DETROIT — General Motors filed a new lawsuit accusing Fiat Chrysler Automobiles of bribery and conspiracy in state court Monday after the dismissal of its federal racketeering case against the rival automaker.
The automaker, which is still appealing in the federal case, also is now suing two former officials — Joe Ashton and Alphons Iacobelli — who pleaded guilty to embezzling money as part of a wide-ranging corruption investigation into the UAW, according to separate filings issued Monday. Ashton was UAW vice president who later became a GM board member, and Iacobelli was an FCA labor affairs executive who later worked for GM as a spy for FCA, GM claims.
The three filings allege, as GM has since it first sued FCA in November, that FCA, Ashton, Iacobelli and others were guilty of "corporate espionage" that directly harmed the company, and includes claims GM first made in August that they used offshore bank accounts to funnel bribe money. U.S. District Judge Paul Borman in July dismissed the federal case with prejudice after calling it "a waste of time and resources for years to come," and subsequently dismissed GM's new evidence of offshore accounts as "too speculative."
GM, in the case filed Monday in Wayne County Circuit Court in Michigan, for the first time named the banks that it alleges were used in the scheme.
"General Motors is pursuing claims over which the federal District Court for the Eastern District of Michigan declined to exercise jurisdiction and related claims — mainly involving breaches of fiduciary duties that individuals owed to GM while they were employees or directors of the company," GM said in a statement. "The federal court made no determinations on the merits of these claims. We look forward to presenting these cases in court."
FCA, in a statement, called GM's new lawsuit a "a rehash of the preposterous conspiracy theories" listed in its federal case.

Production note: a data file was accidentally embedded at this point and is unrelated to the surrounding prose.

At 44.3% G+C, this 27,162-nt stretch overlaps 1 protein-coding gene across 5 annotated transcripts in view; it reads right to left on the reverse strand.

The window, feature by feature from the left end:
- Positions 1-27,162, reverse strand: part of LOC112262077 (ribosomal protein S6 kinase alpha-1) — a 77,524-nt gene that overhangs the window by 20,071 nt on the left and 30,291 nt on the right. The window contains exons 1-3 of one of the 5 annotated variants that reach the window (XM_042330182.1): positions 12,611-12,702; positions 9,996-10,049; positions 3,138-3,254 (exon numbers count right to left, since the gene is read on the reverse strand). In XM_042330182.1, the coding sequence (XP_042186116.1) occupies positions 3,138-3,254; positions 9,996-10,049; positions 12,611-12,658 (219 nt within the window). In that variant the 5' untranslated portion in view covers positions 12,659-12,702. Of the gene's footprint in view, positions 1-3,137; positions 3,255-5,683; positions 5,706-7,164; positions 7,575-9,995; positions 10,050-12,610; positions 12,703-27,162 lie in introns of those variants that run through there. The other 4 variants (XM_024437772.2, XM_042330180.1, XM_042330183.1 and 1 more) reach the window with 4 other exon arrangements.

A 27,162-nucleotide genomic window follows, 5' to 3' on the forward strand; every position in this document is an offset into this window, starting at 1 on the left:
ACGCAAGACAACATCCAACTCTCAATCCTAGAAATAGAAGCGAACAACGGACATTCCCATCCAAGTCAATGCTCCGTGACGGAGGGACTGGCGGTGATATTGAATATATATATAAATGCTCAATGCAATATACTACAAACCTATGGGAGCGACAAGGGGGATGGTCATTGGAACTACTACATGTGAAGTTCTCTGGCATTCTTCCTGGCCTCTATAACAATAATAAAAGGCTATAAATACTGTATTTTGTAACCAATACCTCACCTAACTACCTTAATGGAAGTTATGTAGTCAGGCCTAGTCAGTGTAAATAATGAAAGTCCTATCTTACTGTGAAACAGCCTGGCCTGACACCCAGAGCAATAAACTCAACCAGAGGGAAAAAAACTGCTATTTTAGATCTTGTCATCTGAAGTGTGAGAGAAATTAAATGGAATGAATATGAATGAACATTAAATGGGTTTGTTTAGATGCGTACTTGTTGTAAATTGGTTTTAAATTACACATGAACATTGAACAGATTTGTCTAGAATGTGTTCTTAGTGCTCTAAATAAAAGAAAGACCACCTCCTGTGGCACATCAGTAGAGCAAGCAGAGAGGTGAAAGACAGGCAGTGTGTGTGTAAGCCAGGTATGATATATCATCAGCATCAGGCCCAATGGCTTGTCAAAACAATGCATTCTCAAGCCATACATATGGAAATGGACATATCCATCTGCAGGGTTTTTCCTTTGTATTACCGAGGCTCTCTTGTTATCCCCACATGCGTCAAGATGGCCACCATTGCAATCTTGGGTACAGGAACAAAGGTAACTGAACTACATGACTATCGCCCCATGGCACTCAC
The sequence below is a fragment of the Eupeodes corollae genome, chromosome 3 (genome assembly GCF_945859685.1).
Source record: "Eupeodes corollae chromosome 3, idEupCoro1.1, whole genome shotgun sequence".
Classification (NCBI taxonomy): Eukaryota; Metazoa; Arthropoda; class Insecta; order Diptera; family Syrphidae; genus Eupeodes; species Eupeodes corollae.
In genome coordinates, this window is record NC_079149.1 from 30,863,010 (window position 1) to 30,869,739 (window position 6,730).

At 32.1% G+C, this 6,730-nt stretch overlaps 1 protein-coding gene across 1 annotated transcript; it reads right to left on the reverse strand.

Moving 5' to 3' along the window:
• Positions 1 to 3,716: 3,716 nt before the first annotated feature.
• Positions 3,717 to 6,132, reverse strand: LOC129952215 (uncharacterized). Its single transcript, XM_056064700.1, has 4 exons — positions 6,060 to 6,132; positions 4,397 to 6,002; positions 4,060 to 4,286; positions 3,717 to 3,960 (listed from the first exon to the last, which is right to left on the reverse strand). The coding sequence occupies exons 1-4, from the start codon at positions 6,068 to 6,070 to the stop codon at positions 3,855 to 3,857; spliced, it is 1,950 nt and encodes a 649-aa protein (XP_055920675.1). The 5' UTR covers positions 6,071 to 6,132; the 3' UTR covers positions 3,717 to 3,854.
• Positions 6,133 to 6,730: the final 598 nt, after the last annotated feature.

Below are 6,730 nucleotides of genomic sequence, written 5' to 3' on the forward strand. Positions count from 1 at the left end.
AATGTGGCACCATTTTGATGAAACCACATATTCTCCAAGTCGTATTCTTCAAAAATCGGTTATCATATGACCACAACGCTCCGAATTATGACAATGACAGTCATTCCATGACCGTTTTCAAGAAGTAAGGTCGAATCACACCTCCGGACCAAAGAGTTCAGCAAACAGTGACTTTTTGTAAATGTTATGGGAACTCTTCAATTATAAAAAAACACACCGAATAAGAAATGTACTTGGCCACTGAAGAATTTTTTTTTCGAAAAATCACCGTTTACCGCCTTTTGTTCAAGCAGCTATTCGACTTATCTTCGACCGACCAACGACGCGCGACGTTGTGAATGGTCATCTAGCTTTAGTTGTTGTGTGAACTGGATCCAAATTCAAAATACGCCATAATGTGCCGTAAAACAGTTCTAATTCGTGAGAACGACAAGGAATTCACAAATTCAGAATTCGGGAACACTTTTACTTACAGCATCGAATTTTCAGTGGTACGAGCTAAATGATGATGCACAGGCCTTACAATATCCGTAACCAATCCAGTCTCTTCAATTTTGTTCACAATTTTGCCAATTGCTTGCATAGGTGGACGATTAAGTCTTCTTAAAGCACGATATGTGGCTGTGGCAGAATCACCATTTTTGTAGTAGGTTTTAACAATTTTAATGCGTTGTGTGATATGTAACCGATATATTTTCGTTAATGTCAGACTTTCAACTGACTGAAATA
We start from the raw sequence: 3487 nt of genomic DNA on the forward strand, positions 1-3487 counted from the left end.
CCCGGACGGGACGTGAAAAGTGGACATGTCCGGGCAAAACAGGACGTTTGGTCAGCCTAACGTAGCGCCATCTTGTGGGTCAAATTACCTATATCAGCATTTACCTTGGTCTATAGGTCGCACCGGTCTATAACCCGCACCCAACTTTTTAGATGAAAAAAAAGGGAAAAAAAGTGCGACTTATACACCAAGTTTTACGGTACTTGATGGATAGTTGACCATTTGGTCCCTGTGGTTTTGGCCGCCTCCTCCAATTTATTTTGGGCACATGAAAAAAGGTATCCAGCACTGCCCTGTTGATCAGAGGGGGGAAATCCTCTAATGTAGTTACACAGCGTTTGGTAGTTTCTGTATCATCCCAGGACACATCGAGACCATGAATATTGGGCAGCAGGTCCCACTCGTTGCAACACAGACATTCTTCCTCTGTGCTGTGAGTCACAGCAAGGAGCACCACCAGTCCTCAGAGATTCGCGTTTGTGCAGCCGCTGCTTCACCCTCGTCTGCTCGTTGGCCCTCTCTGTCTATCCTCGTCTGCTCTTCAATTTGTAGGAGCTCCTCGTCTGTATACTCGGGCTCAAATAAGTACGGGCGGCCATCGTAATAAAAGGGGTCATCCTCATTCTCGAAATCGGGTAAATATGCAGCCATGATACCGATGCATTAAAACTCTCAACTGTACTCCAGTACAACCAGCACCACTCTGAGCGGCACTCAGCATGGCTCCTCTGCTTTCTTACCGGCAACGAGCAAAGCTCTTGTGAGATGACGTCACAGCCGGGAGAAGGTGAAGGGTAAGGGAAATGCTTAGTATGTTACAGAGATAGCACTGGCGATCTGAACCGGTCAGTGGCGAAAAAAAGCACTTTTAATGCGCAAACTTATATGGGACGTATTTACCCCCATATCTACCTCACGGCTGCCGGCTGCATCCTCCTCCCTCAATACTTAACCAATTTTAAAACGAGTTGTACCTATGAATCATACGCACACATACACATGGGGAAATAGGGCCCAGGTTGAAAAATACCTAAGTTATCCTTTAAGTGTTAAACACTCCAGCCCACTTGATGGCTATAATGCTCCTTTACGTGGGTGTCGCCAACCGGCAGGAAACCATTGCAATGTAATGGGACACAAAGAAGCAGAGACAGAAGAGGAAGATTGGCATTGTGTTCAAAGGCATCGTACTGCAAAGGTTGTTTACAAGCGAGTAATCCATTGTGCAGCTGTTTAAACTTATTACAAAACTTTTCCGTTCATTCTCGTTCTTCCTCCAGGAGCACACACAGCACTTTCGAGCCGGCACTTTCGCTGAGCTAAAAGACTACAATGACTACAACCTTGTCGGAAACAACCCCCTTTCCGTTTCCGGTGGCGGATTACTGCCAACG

"We will continue to aggressively defend ourselves and will take appropriate steps -- including seeking sanctions -- against GM's baseless attempts to tarnish FCA’s reputation, none of which will distract us from our fundamental mission of providing customers with outstanding and exciting cars, trucks and SUVs or from completing our landmark combination with Groupe PSA," FCA's statement said.
GM alleges that FCA “provided millions of dollars to co-conspirators via numerous undisclosed offshore bank accounts and utilized such accounts to purchase the support and silence of numerous high-level UAW officers and FCA executives” as part of a conspiracy to force a merger. Once merger plans failed, GM alleges the union and automaker conspired to craft a bargaining agreement that would harm it and benefit FCA.
FCA did not immediately respond to a request for comment.
As part of the alleged plot, GM claims former UAW President Dennis Williams, who last month was charged in the ongoing federal probe, used offshore bank accounts with LGT Bank in Switzerland and Mason Private Bank in Liechtenstein.
GM claims Ashton, who pleaded guilty in the federal probe and awaits sentencing, used Shinsei Bank in Japan and Cayman National Bank in the Cayman Islands. It claims Iacobelli, who is serving a 66-month sentence for his role in the UAW corruption scheme, controlled millions at various banks including Deutsche Bank in Italy, VP Bank Vaduz in Liechtenstein and UBS in Switzerland, among others.
Iacobelli’s lawyer, David DuMouchel, declined comment. A lawyer for Ashton did not immediately return a request for comment.
GM says it uncovered evidence that offshore bank accounts were used to funnel bribe money through private investigations.
Those allegations have so far not been corroborated in any filings made by U.S. Attorney Matthew Schneider’s office as part of its investigation into the UAW that has resulted in convictions against Iacobelli, Ashton and 12 others. Schneider last month would not say whether his team had uncovered any evidence of the improper use of offshore accounts, telling Automotive News his team was operating independently of the GM investigation.
The state suit makes no mention of former UAW President Ron Gettelfinger, who GM had previously accused of using offshore accounts as part of the scheme. Gettelfinger vehemently denied the allegations in an open letter last month issued through the UAW.
“Mr. Gettelfinger asked for a chance to refute the allegations made against him and GM is giving him that opportunity,” GM spokesman Jim Cain said in an email.